Hundt said a critical difference is that the implicit government banking behind the mortgage bubble came from Fannie Mae and Freddie Mac, both of them profit-seeking enterprises. The bank must be nonprofit, he said. Concerns about derivative transactions tied to bank financing should be dealt with by overall financial market reform, Hundt added.
Government-backed loans that can be 'stripped'?
An illustration of the financial-political tension involves the issue of "stripping" or separating the guaranteed parts of green bank loans from non-guaranteed parts.
The bank's most common product could be a project loan with a government guarantee covering 80 percent of the total, and the remaining 20 percent borrowed by the project developers from commercial banks or private lenders without a guarantee.
S&P's Venkataraman has advised the Energy Department that if loans cannot be stripped, then the risk of default on the unguaranteed 20 percent portion would lower the credit score -- and raise the borrowing costs -- for the entire project. If, however, the debt is separated into guaranteed and non-guaranteed portions, and then resold separately to investors, the high rating on the government-backed debt could offset the much lower rating on the privately issued debt, potentially lowering the project's overall financing costs.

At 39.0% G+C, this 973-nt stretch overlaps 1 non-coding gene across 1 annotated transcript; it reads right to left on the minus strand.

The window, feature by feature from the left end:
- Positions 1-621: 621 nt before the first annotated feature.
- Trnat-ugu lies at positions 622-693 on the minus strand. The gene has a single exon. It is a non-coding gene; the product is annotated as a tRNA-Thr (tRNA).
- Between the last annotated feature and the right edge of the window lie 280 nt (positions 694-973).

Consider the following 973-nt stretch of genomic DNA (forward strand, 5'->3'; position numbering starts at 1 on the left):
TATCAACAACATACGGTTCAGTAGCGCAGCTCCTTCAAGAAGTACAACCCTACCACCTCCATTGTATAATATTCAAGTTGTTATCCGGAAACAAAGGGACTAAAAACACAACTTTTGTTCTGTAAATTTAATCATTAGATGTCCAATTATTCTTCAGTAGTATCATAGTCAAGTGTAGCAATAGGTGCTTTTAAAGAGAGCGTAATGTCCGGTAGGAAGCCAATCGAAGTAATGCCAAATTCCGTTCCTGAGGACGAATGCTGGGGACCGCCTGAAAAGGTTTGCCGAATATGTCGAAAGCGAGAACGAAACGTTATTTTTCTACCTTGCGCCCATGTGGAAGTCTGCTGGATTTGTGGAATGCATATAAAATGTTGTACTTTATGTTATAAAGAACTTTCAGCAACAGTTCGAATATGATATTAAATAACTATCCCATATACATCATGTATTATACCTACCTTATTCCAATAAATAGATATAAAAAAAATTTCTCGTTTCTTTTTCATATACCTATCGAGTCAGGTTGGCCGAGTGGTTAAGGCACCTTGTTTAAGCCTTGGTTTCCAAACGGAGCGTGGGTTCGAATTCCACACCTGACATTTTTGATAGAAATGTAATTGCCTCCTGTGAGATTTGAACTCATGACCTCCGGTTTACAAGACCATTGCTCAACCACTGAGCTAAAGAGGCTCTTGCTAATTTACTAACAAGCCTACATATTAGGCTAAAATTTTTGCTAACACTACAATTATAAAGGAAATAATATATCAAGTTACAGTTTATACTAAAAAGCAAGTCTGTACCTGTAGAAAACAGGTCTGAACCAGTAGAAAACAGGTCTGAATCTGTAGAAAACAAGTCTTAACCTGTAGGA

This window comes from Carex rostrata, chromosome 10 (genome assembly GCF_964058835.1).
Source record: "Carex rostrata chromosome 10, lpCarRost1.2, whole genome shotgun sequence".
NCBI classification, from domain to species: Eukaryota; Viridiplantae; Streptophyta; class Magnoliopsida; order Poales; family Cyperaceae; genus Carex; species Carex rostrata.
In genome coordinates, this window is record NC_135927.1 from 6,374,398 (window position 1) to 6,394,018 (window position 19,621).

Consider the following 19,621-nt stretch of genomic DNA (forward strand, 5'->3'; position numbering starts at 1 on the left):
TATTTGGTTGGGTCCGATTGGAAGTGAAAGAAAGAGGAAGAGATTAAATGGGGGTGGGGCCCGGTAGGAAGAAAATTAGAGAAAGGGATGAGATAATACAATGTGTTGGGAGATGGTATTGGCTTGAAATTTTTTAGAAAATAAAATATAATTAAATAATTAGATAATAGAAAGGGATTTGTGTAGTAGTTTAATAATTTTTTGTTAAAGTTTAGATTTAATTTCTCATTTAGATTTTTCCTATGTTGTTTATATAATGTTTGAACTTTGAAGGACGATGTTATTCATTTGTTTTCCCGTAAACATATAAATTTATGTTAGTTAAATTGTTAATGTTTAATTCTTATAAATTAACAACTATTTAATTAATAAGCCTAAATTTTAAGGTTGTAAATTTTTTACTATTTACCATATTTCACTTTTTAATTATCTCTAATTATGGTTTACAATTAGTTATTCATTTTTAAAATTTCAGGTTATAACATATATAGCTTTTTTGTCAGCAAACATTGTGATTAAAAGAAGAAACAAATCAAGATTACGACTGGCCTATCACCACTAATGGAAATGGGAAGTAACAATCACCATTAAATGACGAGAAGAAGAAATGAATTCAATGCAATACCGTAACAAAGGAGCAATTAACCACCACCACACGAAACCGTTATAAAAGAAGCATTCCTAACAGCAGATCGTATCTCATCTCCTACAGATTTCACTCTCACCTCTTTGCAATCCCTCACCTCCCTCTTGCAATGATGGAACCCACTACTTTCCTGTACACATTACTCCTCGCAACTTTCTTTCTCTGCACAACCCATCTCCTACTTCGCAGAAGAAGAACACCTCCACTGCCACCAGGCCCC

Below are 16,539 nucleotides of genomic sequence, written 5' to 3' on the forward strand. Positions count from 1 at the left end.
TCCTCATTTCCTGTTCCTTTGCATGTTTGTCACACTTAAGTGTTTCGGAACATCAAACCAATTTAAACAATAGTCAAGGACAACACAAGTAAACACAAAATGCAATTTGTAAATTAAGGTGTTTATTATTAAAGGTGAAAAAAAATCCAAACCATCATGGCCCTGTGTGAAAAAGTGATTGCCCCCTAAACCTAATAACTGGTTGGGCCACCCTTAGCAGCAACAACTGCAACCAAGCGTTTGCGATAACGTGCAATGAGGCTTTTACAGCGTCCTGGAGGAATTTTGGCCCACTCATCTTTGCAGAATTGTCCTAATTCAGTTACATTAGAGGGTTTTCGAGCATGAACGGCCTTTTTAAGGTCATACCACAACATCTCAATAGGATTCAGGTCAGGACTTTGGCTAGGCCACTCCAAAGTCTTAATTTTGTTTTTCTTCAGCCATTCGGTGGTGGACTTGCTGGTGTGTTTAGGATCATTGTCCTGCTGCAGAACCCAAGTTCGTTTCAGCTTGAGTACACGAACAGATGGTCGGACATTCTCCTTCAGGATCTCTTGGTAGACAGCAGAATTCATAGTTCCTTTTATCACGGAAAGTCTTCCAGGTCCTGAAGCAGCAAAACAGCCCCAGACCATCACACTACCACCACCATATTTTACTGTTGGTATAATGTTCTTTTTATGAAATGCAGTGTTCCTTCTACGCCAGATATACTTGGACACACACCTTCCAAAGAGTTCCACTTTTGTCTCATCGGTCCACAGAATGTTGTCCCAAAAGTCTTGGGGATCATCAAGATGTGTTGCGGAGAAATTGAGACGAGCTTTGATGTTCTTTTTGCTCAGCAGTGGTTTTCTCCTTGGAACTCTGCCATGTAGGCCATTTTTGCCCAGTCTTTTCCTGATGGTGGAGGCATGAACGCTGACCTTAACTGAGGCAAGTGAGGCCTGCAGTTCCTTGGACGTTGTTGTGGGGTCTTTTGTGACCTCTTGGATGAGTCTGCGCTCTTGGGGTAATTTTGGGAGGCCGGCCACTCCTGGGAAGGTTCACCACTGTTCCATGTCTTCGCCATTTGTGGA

Doug Koplow, president of Earth Track, a Cambridge, Mass., advocacy group, said the private lenders in the energy deals should stay in the deal, to give them more reason to scrutinize the energy project proposals carefully at the outset. "There's a public benefit in requiring lenders to keep their capital at risk for an extended period of time," he said. "If private lenders weren't able to get out a month later, leaving the feds holding the bag, I'd have a lot more confidence the deal wouldn't blow up."
DOE last month proposed to permit loan stripping in its current loan guarantee program except when the government guarantees more than 90 percent of a loan.
Allowing green energy loans to move into secondary markets replenishes the capital of private lenders so the process can keep going, replies Hundt. "We need to add 25 gigawatts of clean energy capacity every year for 16 straight years, and we need to get started right away," Hundt said.